Middle Management vs Leadership: an Alternative to the Old Stereotype

middle management vs leadership

There’s an old stereotype about a tense (and imaginary) working truce that exists in a hypothetical middle management vs leadership standoff, and it goes something like this: senior leadership, engaged with high strategy and abstract models, mandates implementation of the latest management trend, while middle managers on the ground with the workers roll their eyes and do their best to mitigate the negative impact of the mandate.

In WW1, it was the arrogant general ordering troops to charge directly into enemy fire against the advice of the front-line officers…

… or Afghanistan in 2002, when officials inside the Pentagon intervened in military encounters thousands of miles away based on live satellite imagery, against real-time intelligence from commanders on the ground.

While it may seem that middle management vs leadership friction is inevitable due to the differing perspectives and priorities of the two sides, this doesn’t have to be the case. If senior leaders are prescient enough to empower their middle managers to lead organizational change initiatives, and are willing to step back to interpret the results of initiatives and manage the overall direction, the two sides are capable of achieving things together neither could do on their own.

 

The Role of Senior Leadership

Creating dynamic, collaborative synergy between middle management and senior leadership begins when senior leadership decides to step out and explore the usefulness of an unconventional management principle, which is:

 

Every resource and insight that your company requires to move forward
is already present within the people who work at your company.

 

Following this principle, senior leadership can assemble its entire workforce (or a representative subset) into a room and solicit their input on how they think the company should confront the challenges at hand – while at the same time providing feedback on the overall company culture.

In this scenario, senior leadership facilitates the creation of a common vision, and then champions it – empowering middle management to step forward and collaborate on projects and processes to bring that common vision to life.

Throughout, senior leadership is hardly passive. As it empowers middle management to lead and innovate, it is simultaneously analyzing and assessing the effectiveness of new projects and initiatives, lending or redirecting support to those that most effectively drive the common vision.

During this process, senior leadership encourages communication and collaboration across departments so that personnel from all different areas of the business can explore ideas together.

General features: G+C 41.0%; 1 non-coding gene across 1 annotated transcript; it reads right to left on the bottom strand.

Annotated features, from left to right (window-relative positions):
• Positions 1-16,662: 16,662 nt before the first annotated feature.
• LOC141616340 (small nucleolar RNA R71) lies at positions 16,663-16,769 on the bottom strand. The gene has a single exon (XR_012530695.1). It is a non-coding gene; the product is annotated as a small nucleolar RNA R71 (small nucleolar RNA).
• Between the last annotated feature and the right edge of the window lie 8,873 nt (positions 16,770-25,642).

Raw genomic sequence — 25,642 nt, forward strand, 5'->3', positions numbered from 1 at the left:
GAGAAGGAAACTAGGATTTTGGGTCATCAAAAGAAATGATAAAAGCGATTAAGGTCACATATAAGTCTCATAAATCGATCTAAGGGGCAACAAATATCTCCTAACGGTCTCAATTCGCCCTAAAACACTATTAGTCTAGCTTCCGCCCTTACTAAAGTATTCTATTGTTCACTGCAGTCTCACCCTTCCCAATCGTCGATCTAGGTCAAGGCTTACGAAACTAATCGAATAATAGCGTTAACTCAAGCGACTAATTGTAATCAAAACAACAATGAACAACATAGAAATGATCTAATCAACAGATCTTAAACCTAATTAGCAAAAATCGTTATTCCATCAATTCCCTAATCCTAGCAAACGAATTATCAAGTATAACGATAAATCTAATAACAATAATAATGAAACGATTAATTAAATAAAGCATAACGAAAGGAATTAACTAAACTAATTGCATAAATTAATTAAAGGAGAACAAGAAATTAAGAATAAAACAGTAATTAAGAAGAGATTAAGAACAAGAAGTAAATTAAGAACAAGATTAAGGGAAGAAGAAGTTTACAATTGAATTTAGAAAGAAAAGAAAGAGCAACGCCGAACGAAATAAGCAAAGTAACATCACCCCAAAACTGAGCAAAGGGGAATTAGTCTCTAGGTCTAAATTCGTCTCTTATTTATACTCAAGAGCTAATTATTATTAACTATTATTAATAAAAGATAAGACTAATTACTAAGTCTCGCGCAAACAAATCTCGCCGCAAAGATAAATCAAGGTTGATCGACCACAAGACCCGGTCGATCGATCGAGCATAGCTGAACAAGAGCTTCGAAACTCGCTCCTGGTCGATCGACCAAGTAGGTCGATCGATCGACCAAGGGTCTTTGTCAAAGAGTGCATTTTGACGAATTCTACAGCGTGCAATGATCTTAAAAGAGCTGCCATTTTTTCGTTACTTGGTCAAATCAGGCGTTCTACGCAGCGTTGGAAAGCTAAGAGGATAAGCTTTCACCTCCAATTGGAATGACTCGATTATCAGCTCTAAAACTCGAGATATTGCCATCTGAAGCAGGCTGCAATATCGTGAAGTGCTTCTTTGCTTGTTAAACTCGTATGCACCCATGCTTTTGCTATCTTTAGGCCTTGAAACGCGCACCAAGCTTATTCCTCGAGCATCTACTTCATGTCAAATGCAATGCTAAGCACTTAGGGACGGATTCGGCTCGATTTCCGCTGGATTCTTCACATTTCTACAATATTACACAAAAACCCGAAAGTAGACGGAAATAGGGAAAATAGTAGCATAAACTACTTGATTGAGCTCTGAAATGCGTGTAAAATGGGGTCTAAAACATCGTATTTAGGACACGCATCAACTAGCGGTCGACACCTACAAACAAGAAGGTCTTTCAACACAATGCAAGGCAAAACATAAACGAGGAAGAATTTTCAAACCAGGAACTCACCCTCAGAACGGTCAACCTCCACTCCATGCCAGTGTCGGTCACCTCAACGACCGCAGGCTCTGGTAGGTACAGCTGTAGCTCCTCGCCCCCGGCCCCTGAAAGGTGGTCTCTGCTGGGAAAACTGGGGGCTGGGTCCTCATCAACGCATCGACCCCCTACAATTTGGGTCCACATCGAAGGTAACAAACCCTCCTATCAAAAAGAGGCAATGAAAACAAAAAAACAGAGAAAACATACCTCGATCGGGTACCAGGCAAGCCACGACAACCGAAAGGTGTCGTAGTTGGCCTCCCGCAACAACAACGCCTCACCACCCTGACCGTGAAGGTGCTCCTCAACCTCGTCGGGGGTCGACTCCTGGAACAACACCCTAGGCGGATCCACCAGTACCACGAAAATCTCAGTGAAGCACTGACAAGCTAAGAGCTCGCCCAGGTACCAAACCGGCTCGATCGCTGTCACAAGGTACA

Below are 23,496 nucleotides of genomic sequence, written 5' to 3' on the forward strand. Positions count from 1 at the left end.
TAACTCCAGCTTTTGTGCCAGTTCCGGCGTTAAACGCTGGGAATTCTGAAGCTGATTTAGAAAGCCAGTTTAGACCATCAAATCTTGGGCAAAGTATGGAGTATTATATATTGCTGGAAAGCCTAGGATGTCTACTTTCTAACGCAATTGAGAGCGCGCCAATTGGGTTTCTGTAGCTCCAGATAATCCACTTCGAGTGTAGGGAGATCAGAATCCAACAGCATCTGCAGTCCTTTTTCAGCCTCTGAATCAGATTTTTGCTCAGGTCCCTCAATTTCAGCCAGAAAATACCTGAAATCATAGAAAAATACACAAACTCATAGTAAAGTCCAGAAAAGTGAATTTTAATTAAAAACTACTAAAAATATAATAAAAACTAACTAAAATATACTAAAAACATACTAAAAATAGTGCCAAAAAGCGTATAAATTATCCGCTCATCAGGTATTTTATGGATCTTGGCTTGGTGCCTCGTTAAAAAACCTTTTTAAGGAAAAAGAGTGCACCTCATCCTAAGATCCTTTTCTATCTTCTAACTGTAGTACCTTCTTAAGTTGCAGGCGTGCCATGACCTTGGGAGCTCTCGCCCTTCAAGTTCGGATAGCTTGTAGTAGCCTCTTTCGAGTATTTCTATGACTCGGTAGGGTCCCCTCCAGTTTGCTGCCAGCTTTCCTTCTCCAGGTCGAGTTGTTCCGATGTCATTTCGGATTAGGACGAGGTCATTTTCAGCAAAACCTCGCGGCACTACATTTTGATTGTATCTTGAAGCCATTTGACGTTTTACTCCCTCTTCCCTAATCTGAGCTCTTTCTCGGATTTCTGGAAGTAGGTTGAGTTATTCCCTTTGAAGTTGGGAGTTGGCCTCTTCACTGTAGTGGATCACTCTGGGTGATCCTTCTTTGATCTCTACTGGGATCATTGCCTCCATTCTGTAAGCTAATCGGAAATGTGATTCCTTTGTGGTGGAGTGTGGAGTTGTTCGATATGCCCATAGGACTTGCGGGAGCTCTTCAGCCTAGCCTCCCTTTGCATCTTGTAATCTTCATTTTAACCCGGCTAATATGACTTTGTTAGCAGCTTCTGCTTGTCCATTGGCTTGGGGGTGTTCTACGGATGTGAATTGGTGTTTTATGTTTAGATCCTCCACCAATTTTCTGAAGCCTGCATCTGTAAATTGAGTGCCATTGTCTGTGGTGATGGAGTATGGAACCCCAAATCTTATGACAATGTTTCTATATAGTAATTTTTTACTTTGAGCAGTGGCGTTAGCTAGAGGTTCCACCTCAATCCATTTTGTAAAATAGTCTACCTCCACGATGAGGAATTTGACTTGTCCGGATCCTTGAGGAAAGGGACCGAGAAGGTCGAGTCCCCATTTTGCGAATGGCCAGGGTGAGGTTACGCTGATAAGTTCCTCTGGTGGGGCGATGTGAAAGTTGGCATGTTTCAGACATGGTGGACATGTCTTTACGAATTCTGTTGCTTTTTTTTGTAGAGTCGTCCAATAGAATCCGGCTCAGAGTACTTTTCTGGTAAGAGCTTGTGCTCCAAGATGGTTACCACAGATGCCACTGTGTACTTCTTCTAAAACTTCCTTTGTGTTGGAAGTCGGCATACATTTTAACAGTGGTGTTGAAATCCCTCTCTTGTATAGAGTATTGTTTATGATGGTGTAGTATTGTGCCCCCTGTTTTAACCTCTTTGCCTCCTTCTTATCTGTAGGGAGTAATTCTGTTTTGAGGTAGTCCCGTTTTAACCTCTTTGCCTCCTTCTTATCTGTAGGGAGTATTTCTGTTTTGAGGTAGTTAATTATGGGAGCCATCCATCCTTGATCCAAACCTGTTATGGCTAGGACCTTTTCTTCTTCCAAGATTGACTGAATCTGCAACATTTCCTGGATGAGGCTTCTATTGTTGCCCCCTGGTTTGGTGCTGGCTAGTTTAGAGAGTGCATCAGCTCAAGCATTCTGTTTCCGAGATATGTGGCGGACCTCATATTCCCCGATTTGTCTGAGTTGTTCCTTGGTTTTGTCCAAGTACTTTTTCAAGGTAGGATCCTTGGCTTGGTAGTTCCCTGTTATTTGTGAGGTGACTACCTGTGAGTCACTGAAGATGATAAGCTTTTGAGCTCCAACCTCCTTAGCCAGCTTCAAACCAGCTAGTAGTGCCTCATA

What is the managers’ role?

 

Middle Managers Drive Change

 

Empowered by senior leadership, members of middle management have an opportunity to step up and begin leading.

The process of leading is ongoing, as managers of various departments come together to generate ideas for implementing the common vision, and create or refine the systems required to implement those ideas. In this collaborative context, each person will get to practice listening and speaking, giving and receiving feedback, and developing a sense of personal responsibility for the group’s success.

Over time, these collaborative managers develop into collaborative senior leaders devoted to a common company vision – resulting in long-term transformation of organizational culture toward high performance leadership.

 

Case Study

 

While overseeing operations, strategy and finance at 20th Century Fox, I led the initiative to design and implement the studio digital supply chain.  That supply chain needed to be versatile enough to create and distribute all the film and television elements for broadcast, cable and digital partners.

I knew nothing about digital supply chains, engineering, bit rates, etc.  So I pulled together champions from all the affected areas of the studio and coached them to develop the vision and strategy for the supply chain — and they nailed it!  They worked collaboratively and were completely engaged and aligned with the vision and strategy we developed together.

 

Conclusion

 

When senior leaders empower middle management as agents of change, and divest of the old middle management vs leadership paradigm, stepping back to interpret the results of initiatives and manage the overall direction of progress – true organizational transformation around collaboration, adaptability and innovation can take place.

Join Newsletter

Newsletter Sign-up